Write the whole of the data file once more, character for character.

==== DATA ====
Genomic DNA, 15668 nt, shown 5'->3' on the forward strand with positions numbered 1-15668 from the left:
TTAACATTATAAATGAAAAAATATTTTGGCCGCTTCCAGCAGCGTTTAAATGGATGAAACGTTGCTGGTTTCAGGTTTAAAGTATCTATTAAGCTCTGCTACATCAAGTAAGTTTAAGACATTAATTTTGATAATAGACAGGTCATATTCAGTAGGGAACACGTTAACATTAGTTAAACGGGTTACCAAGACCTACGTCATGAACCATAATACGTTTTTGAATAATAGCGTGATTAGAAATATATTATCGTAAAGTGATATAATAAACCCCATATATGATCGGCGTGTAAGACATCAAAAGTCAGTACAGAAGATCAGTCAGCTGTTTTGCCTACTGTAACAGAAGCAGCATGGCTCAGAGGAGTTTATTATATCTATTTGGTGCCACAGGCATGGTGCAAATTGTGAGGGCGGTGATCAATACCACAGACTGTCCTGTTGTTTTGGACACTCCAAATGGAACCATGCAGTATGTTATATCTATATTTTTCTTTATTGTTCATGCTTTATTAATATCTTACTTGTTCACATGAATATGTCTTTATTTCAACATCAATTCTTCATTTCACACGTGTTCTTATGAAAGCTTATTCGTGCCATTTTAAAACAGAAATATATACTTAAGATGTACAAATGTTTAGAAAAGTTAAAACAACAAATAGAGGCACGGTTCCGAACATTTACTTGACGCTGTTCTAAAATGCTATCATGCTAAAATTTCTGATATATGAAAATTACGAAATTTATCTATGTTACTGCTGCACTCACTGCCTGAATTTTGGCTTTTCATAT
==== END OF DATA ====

Genomic DNA, 15668 nt, shown 5'->3' on the forward strand with positions numbered 1-15668 from the left:
TTAACATTATAAATGAAAAAATATTTTGGCCGCTTCCAGCAGCGTTTAAATGGATGAAACGTTGCTGGTTTCAGGTTTAAAGTATCTATTAAGCTCTGCTACATCAAGTAAGTTTAAGACATTAATTTTGATAATAGACAGGTCATATTCAGTAGGGAACACGTTAACATTAGTTAAACGGGTTACCAAGACCTACGTCATGAACCATAATACGTTTTTGAATAATAGCGTGATTAGAAATATATTATCGTAAAGTGATATAATAAACCCCATATATGATCGGCGTGTAAGACATCAAAAGTCAGTACAGAAGATCAGTCAGCTGTTTTGCCTACTGTAACAGAAGCAGCATGGCTCAGAGGAGTTTATTATATCTATTTGGTGCCACAGGCATGGTGCAAATTGTGAGGGCGGTGATCAATACCACAGACTGTCCTGTTGTTTTGGACACTCCAAATGGAACCATGCAGTATGTTATATCTATATTTTTCTTTATTGTTCATGCTTTATTAATATCTTACTTGTTCACATGAATATGTCTTTATTTCAACATCAATTCTTCATTTCACACGTGTTCTTATGAAAGCTTATTCGTGCCATTTTAAAACAGAAATATATACTTAAGATGTACAAATGTTTAGAAAAGTTAAAACAACAAATAGAGGCACGGTTCCGAACATTTACTTGACGCTGTTCTAAAATGCTATCATGCTAAAATTTCTGATATATGAAAATTACGAAATTTATCTATGTTACTGCTGCACTCACTGCCTGAATTTTGGCTTTTCATAT